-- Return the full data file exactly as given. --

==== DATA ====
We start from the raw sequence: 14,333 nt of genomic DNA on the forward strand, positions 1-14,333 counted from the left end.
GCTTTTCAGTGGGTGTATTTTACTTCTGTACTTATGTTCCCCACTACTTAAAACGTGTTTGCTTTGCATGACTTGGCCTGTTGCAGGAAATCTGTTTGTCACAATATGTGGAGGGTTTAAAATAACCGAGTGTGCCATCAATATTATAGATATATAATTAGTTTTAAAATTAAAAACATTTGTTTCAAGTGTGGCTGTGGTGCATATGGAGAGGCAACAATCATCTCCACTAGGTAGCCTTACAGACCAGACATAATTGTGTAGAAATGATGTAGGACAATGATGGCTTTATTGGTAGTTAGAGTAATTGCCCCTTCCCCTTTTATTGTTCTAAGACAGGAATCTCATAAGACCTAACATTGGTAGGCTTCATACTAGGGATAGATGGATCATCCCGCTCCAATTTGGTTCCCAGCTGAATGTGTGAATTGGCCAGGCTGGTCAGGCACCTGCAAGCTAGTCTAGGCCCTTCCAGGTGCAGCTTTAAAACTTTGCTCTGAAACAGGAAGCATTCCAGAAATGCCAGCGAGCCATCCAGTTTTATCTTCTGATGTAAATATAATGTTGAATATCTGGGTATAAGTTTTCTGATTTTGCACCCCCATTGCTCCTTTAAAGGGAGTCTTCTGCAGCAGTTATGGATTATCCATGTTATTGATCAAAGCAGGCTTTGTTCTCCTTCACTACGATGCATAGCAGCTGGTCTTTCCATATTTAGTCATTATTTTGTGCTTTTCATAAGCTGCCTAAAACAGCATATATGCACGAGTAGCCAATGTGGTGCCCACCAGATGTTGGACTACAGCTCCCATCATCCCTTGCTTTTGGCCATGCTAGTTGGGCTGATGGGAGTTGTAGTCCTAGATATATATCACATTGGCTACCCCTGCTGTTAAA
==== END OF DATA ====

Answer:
We start from the raw sequence: 14,333 nt of genomic DNA on the forward strand, positions 1-14,333 counted from the left end.
GCTTTTCAGTGGGTGTATTTTACTTCTGTACTTATGTTCCCCACTACTTAAAACGTGTTTGCTTTGCATGACTTGGCCTGTTGCAGGAAATCTGTTTGTCACAATATGTGGAGGGTTTAAAATAACCGAGTGTGCCATCAATATTATAGATATATAATTAGTTTTAAAATTAAAAACATTTGTTTCAAGTGTGGCTGTGGTGCATATGGAGAGGCAACAATCATCTCCACTAGGTAGCCTTACAGACCAGACATAATTGTGTAGAAATGATGTAGGACAATGATGGCTTTATTGGTAGTTAGAGTAATTGCCCCTTCCCCTTTTATTGTTCTAAGACAGGAATCTCATAAGACCTAACATTGGTAGGCTTCATACTAGGGATAGATGGATCATCCCGCTCCAATTTGGTTCCCAGCTGAATGTGTGAATTGGCCAGGCTGGTCAGGCACCTGCAAGCTAGTCTAGGCCCTTCCAGGTGCAGCTTTAAAACTTTGCTCTGAAACAGGAAGCATTCCAGAAATGCCAGCGAGCCATCCAGTTTTATCTTCTGATGTAAATATAATGTTGAATATCTGGGTATAAGTTTTCTGATTTTGCACCCCCATTGCTCCTTTAAAGGGAGTCTTCTGCAGCAGTTATGGATTATCCATGTTATTGATCAAAGCAGGCTTTGTTCTCCTTCACTACGATGCATAGCAGCTGGTCTTTCCATATTTAGTCATTATTTTGTGCTTTTCATAAGCTGCCTAAAACAGCATATATGCACGAGTAGCCAATGTGGTGCCCACCAGATGTTGGACTACAGCTCCCATCATCCCTTGCTTTTGGCCATGCTAGTTGGGCTGATGGGAGTTGTAGTCCTAGATATATATCACATTGGCTACCCCTGCTGTTAAA